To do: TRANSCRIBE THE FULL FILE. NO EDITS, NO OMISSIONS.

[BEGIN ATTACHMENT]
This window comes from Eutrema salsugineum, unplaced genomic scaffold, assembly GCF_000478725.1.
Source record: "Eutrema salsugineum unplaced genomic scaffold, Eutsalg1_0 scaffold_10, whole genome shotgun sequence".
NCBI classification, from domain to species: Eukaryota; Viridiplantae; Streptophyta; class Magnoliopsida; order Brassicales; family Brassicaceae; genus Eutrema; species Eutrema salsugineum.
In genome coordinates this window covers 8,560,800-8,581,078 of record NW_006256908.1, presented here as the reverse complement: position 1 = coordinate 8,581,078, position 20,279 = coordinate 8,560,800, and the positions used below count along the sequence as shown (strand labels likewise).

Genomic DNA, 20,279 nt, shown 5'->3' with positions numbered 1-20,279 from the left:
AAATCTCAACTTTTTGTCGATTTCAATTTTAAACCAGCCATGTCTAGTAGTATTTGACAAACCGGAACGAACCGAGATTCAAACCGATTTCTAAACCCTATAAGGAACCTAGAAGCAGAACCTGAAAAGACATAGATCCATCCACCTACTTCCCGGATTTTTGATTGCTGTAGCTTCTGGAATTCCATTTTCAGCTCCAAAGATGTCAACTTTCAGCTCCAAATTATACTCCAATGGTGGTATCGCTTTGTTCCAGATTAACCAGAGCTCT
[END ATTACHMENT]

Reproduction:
This window comes from Eutrema salsugineum, unplaced genomic scaffold, assembly GCF_000478725.1.
Source record: "Eutrema salsugineum unplaced genomic scaffold, Eutsalg1_0 scaffold_10, whole genome shotgun sequence".
NCBI classification, from domain to species: Eukaryota; Viridiplantae; Streptophyta; class Magnoliopsida; order Brassicales; family Brassicaceae; genus Eutrema; species Eutrema salsugineum.
In genome coordinates this window covers 8,560,800-8,581,078 of record NW_006256908.1, presented here as the reverse complement: position 1 = coordinate 8,581,078, position 20,279 = coordinate 8,560,800, and the positions used below count along the sequence as shown (strand labels likewise).

Genomic DNA, 20,279 nt, shown 5'->3' with positions numbered 1-20,279 from the left:
AAATCTCAACTTTTTGTCGATTTCAATTTTAAACCAGCCATGTCTAGTAGTATTTGACAAACCGGAACGAACCGAGATTCAAACCGATTTCTAAACCCTATAAGGAACCTAGAAGCAGAACCTGAAAAGACATAGATCCATCCACCTACTTCCCGGATTTTTGATTGCTGTAGCTTCTGGAATTCCATTTTCAGCTCCAAAGATGTCAACTTTCAGCTCCAAATTATACTCCAATGGTGGTATCGCTTTGTTCCAGATTAACCAGAGCTCT